Things seem to be going pretty well for Pierre Poilievre these days. Just over a month ago, he took the helm of the Conservative Party with a commanding 68% of the vote. Recent polls show the CPC maintaining a steady lead over the Liberals under his nascent leadership. And while the next federal election could be up to three years away, the geographic power balance looks quite encouraging for Team Poilievre: 8 of Canada’s 10 provinces are currently governed by conservative or right of centre majority governments.
But with Conservative premiers increasingly questioning the federal fabric that ties together Canada’s confederation, will Poilievre’s allies in the provinces hurt more than they can help? Let’s take a look.
In Alberta, Premier Danielle Smith recently ascended to the provincial throne on the promise of what she has been calling a sovereignty act – an unprecedented move that would, theoretically, empower the province to refuse to enforce federal laws or policies, as it sees fit. Contrary to reports that Smith planned to soften her stance, the newly-annointed premier doubled down on the idea during her inaugural press conference last Tuesday.
Elsewhere in the prairies, Saskatchewan Premier Scott Moe made headlines last week by unveiling a “manifesto” that promises to safeguard the province’s constitutional rights, grant it greater autonomy over immigration policy, and take legal action to keep control of oil and gas emission regulations. “It’s time to defend and assert Saskatchewan’s economic autonomy by drawing the line,” said Moe, “taking a number of steps including the introduction of provincial legislation to clarify and protect Saskatchewan’s constitutional rights.”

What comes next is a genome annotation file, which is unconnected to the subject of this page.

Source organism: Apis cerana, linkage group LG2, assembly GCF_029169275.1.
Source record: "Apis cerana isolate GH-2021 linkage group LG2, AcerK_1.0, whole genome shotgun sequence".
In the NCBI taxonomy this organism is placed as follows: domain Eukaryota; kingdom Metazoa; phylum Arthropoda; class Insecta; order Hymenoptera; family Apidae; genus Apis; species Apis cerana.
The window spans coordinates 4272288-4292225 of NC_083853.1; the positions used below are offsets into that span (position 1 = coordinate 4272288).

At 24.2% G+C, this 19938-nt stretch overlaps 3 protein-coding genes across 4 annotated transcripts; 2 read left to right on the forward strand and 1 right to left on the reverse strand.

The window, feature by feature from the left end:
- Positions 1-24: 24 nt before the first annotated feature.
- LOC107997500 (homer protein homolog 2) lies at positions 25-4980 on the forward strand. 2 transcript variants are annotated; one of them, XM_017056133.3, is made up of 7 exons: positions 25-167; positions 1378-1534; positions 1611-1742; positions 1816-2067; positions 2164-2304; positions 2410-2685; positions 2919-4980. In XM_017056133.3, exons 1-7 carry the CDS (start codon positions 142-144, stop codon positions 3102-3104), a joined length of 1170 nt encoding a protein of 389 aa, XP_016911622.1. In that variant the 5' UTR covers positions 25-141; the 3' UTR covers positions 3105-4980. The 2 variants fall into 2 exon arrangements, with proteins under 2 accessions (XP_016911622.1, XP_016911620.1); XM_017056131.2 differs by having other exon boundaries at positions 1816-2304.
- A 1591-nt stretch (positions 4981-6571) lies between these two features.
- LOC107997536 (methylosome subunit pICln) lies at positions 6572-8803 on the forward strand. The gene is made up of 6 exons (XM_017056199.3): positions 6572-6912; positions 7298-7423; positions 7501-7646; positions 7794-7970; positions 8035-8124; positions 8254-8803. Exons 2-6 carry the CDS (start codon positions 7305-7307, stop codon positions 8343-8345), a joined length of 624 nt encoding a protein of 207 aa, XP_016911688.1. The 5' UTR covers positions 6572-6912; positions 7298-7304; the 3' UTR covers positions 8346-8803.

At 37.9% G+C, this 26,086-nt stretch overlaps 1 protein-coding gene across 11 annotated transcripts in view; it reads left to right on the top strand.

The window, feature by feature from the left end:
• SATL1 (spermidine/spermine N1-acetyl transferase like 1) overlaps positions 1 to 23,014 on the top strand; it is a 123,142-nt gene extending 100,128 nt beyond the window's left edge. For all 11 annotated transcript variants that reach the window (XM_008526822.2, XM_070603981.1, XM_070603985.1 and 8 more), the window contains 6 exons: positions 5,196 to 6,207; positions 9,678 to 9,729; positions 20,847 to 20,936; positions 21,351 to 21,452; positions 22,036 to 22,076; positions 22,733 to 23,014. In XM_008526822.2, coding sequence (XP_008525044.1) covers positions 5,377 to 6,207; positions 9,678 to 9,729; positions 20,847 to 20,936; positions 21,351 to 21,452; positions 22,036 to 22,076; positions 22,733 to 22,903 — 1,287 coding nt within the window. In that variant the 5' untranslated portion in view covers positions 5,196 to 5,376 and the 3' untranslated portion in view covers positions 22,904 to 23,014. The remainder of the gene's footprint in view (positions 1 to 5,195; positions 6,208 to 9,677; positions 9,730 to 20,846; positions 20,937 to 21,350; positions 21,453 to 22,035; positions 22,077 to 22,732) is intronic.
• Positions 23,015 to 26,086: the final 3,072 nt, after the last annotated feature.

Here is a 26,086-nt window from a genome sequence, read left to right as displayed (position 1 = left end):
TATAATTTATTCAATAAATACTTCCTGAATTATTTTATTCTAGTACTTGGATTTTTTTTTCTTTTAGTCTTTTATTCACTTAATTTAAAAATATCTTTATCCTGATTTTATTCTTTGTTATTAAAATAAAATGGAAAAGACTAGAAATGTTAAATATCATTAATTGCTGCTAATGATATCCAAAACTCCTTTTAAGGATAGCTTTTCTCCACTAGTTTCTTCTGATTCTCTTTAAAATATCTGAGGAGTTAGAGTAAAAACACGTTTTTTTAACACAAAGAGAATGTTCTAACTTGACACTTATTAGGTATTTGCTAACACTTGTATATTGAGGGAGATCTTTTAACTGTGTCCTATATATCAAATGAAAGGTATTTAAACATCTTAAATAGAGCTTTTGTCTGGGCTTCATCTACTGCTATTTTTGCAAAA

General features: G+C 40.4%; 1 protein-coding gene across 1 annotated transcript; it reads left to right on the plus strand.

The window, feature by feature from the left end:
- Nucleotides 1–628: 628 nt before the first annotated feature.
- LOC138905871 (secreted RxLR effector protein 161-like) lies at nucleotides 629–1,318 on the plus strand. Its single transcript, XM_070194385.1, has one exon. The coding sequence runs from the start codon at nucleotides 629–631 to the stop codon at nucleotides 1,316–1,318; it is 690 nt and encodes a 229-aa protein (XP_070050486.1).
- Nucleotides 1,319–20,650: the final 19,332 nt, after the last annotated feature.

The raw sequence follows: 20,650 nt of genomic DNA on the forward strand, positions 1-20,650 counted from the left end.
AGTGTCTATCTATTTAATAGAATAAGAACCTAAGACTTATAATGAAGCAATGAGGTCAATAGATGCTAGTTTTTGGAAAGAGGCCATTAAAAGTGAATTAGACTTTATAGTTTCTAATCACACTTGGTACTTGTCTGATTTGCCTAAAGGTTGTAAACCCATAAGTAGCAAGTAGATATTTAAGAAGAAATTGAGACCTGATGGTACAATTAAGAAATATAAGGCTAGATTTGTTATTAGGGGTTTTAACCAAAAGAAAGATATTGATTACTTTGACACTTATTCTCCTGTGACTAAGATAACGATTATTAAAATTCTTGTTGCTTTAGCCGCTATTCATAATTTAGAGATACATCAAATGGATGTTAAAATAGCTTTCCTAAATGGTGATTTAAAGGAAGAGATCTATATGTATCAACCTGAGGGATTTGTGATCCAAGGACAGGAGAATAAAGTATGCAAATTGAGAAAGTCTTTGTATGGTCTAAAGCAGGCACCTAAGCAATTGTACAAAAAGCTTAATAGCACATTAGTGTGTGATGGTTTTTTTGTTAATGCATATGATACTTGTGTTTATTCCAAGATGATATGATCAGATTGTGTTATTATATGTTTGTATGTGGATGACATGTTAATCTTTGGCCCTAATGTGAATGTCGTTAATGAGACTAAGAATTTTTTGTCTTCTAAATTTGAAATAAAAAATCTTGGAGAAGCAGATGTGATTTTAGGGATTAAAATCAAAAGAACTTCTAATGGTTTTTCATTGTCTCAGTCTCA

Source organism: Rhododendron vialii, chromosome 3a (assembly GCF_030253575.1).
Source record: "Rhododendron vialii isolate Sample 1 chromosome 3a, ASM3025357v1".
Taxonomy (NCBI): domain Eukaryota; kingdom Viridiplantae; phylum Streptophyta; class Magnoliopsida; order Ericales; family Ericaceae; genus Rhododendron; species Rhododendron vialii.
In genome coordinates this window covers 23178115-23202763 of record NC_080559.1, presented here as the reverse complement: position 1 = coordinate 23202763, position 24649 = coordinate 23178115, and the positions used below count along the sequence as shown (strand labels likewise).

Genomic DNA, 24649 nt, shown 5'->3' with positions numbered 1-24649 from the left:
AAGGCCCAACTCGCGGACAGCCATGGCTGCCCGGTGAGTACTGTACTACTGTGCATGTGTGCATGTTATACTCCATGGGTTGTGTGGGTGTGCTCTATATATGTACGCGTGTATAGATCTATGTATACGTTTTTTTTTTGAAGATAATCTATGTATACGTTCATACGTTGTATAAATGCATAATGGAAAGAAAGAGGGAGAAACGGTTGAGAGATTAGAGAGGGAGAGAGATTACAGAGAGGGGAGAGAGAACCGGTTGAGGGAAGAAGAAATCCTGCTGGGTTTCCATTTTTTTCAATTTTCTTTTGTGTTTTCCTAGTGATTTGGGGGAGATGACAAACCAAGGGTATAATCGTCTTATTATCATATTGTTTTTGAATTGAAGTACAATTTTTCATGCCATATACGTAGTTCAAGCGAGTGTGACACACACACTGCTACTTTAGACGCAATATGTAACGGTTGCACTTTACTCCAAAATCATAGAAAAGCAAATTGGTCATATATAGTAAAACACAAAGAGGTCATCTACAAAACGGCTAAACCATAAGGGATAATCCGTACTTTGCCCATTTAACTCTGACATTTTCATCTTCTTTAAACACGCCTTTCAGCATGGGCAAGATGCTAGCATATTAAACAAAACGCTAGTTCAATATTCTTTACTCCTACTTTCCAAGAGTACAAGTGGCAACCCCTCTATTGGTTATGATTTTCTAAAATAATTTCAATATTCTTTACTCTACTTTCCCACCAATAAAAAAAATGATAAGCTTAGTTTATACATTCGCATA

And in Quebec, Premier François Legault’s Coalition Avenir Québec made easy work of the competition and swept to a second consecutive majority government earlier this month. Although Legault has pledged to brush the sovereignty issue under the rug, his continued insistence that Quebec more boldly pave its own path has caused Ottawa no shortage of headaches in recent years.
On the one hand, Poilievre has plenty of reason to leverage what appears to be a growing wave of anti-federal sentiment – especially out west – in his quest for the keys to the Prime Minister’s Office. Despite representing an Ottawa-area riding for nearly two decades, Poilievre identifies as a Calgarian at heart. And this means that he has the chance to align himself with those who see themselves as victims of an overbearing, vindictive, and power-hungry approach by Ottawa toward the provinces – something that no other federal party can play to their advantage. Why let a good political opportunity go to waste?
On the other hand, Poilievre will need to tread carefully if he hopes to lead the country someday soon. Stirring or appeasing anti-federal sentiment while you’re the leader of the opposition is one thing, but doing so while you’re Prime Minister is a different ball game. Sure, Conservative Leader Poilievre has the freedom to argue that Justin Trudeau’s divisive policies are what alienated the west in the first place, and that he’ll do what it takes to bring the prairies back into the fold. But how well will Prime Minister Poilievre be able to uphold any promise of getting the federal government out of the provinces’ business if or when he is the federal government?
And then there’s the question of Quebec. Whereas the Conservatives’ political dominance in Alberta and Saskatchewan largely goes without question these days, La Belle Province poses a different kind of challenge for the party. Will Poilievre take the political gamble of appeasing – or encouraging – Legault’s autonomous moves in hopes of increasing turnout for his party in a province where its seats can be counted on two hands? And how would such a tactic play out with his base in the traditionally Quebec-wary prairies?
The next federal election is still a ways away, but these are all questions that Poilievre will need to pay serious attention to – without stepping into any traps of his own making.